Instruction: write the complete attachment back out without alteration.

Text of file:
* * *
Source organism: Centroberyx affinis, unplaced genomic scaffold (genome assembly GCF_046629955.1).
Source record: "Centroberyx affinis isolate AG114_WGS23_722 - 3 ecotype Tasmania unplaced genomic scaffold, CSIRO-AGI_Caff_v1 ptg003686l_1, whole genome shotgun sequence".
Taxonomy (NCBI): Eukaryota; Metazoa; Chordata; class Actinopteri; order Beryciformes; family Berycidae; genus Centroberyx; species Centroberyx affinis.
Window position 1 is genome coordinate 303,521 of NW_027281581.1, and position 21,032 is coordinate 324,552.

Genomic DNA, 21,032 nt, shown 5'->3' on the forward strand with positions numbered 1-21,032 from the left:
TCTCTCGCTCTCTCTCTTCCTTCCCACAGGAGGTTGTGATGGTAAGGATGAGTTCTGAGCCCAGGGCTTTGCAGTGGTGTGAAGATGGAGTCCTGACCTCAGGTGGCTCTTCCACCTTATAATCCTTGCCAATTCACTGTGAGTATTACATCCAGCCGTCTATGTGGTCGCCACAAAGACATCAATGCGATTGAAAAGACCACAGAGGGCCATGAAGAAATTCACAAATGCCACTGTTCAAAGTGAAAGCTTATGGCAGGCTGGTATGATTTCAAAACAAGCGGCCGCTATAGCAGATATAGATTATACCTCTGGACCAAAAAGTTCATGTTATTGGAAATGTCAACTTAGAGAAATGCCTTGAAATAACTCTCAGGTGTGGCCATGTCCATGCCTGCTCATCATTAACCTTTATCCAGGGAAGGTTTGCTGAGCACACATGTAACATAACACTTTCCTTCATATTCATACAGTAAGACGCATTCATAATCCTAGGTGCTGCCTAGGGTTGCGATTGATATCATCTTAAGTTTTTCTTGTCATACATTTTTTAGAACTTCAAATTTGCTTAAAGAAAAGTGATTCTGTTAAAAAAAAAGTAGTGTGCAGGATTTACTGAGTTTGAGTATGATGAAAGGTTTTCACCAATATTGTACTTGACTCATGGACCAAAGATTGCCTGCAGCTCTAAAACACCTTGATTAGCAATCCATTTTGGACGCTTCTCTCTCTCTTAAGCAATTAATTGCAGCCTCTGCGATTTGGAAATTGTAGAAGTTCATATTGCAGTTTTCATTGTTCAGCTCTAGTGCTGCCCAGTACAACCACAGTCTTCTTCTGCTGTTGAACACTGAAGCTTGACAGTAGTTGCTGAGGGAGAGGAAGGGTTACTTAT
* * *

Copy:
Source organism: Centroberyx affinis, unplaced genomic scaffold (genome assembly GCF_046629955.1).
Source record: "Centroberyx affinis isolate AG114_WGS23_722 - 3 ecotype Tasmania unplaced genomic scaffold, CSIRO-AGI_Caff_v1 ptg003686l_1, whole genome shotgun sequence".
Taxonomy (NCBI): Eukaryota; Metazoa; Chordata; class Actinopteri; order Beryciformes; family Berycidae; genus Centroberyx; species Centroberyx affinis.
Window position 1 is genome coordinate 303,521 of NW_027281581.1, and position 21,032 is coordinate 324,552.

Genomic DNA, 21,032 nt, shown 5'->3' on the forward strand with positions numbered 1-21,032 from the left:
TCTCTCGCTCTCTCTCTTCCTTCCCACAGGAGGTTGTGATGGTAAGGATGAGTTCTGAGCCCAGGGCTTTGCAGTGGTGTGAAGATGGAGTCCTGACCTCAGGTGGCTCTTCCACCTTATAATCCTTGCCAATTCACTGTGAGTATTACATCCAGCCGTCTATGTGGTCGCCACAAAGACATCAATGCGATTGAAAAGACCACAGAGGGCCATGAAGAAATTCACAAATGCCACTGTTCAAAGTGAAAGCTTATGGCAGGCTGGTATGATTTCAAAACAAGCGGCCGCTATAGCAGATATAGATTATACCTCTGGACCAAAAAGTTCATGTTATTGGAAATGTCAACTTAGAGAAATGCCTTGAAATAACTCTCAGGTGTGGCCATGTCCATGCCTGCTCATCATTAACCTTTATCCAGGGAAGGTTTGCTGAGCACACATGTAACATAACACTTTCCTTCATATTCATACAGTAAGACGCATTCATAATCCTAGGTGCTGCCTAGGGTTGCGATTGATATCATCTTAAGTTTTTCTTGTCATACATTTTTTAGAACTTCAAATTTGCTTAAAGAAAAGTGATTCTGTTAAAAAAAAAGTAGTGTGCAGGATTTACTGAGTTTGAGTATGATGAAAGGTTTTCACCAATATTGTACTTGACTCATGGACCAAAGATTGCCTGCAGCTCTAAAACACCTTGATTAGCAATCCATTTTGGACGCTTCTCTCTCTCTTAAGCAATTAATTGCAGCCTCTGCGATTTGGAAATTGTAGAAGTTCATATTGCAGTTTTCATTGTTCAGCTCTAGTGCTGCCCAGTACAACCACAGTCTTCTTCTGCTGTTGAACACTGAAGCTTGACAGTAGTTGCTGAGGGAGAGGAAGGGTTACTTAT